The Danville Meeting House was erected by 1755 under the sponsorship of twenty-seven private proprietors who ultimately contributed the property to the newly incorporated parish of Hawke (renamed Danville in 1836). The proprietors’ unusual contribution of land and building permitted the parish to finish the interior of the structure through funds raised by the then-commonplace method of auctioning pew “ground”—the locations for the privately owned box pews within the building—without the need to reimburse the proprietors first for their expenses in erecting the building. The building is significant as the earliest meetinghouse in New Hampshire in nearly original condition, including its window sashes and clapboards. Although a few other survivors, notably those in Newington (1712) and Hampstead (1745), predate the Danville building, these have been heavily altered and no longer fully express the appearance of an eighteenth-century meetinghouse. No records have yet been located to document the craftsmen who framed the building, constructed the pews, plastered the walls and ceiling, and fashioned the pulpit and its sounding board (canopy). The pulpit, an elaborate feature with tablet-shaped panels, a curved base, and well-turned balusters in its staircase, appears to have been fashioned by a different joiner than those who built the simpler pews. Like most meetinghouses, the Danville structure sheltered both religious services and town meetings until other church buildings supplanted it and a new town hall was built in 1887. Even earlier, around 1860, most of the privately owned box pews of the building were removed, probably to be replaced by settees, which by then had become common in New England town halls. Arthur W. Tuck of Danville (1872–1946) and Harold B. Greenwood of Kensington (1877–1969) restored or fabricated many of the pews now seen both on the main floor and in the galleries (balconies) in 1936.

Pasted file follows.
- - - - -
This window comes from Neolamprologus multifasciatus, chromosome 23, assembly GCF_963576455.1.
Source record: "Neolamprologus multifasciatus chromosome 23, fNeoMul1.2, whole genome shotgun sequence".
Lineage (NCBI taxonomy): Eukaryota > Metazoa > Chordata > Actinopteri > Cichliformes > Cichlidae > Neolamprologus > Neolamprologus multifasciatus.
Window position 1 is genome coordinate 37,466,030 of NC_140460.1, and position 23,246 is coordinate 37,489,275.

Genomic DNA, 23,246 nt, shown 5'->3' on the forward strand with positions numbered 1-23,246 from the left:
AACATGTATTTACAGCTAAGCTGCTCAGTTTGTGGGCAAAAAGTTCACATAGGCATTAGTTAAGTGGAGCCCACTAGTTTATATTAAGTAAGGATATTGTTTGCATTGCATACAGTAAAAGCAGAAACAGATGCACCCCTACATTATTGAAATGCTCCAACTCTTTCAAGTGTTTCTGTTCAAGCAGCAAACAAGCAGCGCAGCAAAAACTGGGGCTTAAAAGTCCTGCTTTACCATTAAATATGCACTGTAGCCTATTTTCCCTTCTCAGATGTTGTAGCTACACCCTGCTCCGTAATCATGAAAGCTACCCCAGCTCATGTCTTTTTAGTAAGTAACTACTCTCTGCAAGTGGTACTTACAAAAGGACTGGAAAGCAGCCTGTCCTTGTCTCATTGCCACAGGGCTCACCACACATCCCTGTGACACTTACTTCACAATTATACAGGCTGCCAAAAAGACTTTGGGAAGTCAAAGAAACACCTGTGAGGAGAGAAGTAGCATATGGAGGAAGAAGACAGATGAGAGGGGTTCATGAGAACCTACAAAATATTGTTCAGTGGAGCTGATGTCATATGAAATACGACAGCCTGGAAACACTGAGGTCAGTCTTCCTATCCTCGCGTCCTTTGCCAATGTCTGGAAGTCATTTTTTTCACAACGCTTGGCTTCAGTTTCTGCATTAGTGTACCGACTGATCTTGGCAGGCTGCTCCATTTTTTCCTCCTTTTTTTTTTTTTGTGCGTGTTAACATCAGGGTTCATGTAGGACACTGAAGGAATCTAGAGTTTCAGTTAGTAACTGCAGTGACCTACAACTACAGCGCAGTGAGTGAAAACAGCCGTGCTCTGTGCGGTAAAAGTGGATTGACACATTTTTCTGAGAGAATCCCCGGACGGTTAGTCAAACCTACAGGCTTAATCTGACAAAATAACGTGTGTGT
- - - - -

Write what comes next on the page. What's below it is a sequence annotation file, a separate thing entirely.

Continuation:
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Danville Meeting House
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